Angela Davis - her influence since 1961

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Angela Davis: her influence since 1961

She is a civil rights activist. She was once on the FBI’s ‘most wanted’ list. And she is not going to stop. She talks to Frank Barat about her inspiration.

What’s your earliest memory?

I grew up in the south of the US when there was a lot of racist violence. When I was quite young, my parents moved to an area that the Ku Klux Klan often attacked. The earliest thing I remember was bombs across the street from our new home. Black people were allowed to live on the side of the street where we lived, but they were not allowed to buy houses or live on the other side of the street. This divided the white area from the black area. Many times, white people bought homes in the forbidden zone for black people who wanted to fight against the racist area laws. One Saturday night when I was almost three years old, I was washing my white shoelaces that I would need for Sunday School the next day. Suddenly the whole house began to shake violently. It was like the end of the world. I was more frightened than I had ever been, and ran screaming to my mother. Even now, when I hear loud noises like an explosion, I remember that moment.


Most of the new knowledge I get comes from young people Berthold Stadler / AP / Press Association Images

What does getting older mean to you?

As I get older, I try very hard to be like young people, with courage, enthusiasm and trying out new things. But at the same time I try to learn from the experiences I have had in the past. For example, I really do understand now how important it is to looking after yourself physically, mentally and spiritually. Most of the new knowledge I get comes from young people. It is good for everyone to meet people of different ages.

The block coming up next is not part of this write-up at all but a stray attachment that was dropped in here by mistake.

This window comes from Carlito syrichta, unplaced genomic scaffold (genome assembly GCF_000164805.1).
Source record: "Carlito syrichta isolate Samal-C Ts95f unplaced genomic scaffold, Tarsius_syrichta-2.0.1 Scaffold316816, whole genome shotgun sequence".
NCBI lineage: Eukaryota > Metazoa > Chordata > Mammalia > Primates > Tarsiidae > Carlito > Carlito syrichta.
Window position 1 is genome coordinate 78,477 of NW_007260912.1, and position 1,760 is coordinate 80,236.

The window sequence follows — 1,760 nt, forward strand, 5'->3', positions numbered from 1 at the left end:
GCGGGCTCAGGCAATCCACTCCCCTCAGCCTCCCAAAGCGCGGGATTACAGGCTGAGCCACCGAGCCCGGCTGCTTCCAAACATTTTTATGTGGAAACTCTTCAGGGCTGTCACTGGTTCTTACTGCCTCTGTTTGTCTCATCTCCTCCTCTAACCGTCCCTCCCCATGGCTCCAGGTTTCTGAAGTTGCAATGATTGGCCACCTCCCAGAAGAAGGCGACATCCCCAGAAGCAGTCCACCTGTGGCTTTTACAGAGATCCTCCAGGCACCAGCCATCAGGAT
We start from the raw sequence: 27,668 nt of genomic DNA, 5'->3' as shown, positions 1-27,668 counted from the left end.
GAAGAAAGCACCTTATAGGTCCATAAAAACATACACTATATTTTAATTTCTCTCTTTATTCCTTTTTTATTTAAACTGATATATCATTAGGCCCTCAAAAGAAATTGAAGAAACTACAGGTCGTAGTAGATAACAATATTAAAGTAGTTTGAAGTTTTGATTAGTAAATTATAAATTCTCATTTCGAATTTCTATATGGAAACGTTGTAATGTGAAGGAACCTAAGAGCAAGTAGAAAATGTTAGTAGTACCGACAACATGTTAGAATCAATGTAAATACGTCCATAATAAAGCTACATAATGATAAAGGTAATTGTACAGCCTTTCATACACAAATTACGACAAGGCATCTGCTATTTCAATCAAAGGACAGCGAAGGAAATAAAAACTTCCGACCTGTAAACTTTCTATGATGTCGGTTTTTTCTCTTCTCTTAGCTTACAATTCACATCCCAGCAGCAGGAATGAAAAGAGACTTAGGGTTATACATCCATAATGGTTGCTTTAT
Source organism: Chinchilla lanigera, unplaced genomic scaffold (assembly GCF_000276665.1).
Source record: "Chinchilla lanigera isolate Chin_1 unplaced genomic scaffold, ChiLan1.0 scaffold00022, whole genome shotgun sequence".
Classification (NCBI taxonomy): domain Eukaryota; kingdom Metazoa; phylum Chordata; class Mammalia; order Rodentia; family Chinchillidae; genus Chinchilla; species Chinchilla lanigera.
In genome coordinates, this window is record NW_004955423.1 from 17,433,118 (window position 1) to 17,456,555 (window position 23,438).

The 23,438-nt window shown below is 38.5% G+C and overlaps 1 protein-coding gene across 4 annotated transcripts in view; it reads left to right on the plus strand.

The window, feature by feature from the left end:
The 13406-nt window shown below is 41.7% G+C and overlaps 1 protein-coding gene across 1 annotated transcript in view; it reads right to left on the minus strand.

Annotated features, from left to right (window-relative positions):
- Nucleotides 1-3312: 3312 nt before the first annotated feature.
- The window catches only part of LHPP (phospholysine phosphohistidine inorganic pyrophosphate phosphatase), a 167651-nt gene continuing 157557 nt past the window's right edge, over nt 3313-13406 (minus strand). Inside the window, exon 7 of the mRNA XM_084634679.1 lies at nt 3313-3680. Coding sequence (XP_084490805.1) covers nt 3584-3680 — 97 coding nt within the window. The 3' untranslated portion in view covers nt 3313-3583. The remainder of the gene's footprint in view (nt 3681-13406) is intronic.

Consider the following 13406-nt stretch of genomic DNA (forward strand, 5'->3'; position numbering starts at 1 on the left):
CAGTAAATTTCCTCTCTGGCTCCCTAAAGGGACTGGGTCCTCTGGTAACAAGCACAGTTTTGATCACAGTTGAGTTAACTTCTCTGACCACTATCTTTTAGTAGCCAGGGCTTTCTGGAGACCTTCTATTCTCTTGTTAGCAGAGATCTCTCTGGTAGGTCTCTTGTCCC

What do you feel very strongly about politically?

There are many political issues that I feel very strongly about – violence against women, the global prison-industrial complex, immigration rights, Palestine solidarity. I am passionate about all of these issues and many others. But I am most worried about the connections between these issues. Especially about Palestine. I am very happy that more African Americans are speaking out against Israeli apartheid.

What inspires you?

I have been fighting for Palestine for most of my life and thought I knew about Palestine before I went to the West Bank last year. I was surprised how shocked I was by the repression of the Israeli state. I was extremely inspired by the people who never give up, even after many decades of occupation. I was inspired by women activists, people who had been in prison, teachers, and especially by the children. The children have learned to fight for a better life and find happiness every day.

What’s your biggest fear?

My fear now, as Barack Obama begins his second term in office, is that we will forget that the real victory was that people in this country really want a change. During Obama’s second term, we will have to do more to get people and movements together. We need to make a difference in the lives of people who suffer from poverty, imprisonment and war because of the laws made by the government.

Where do you feel most at home?

I feel at home wherever there are people who are fighting for a world that is better than capitalism, racism and control by heterosexual men.

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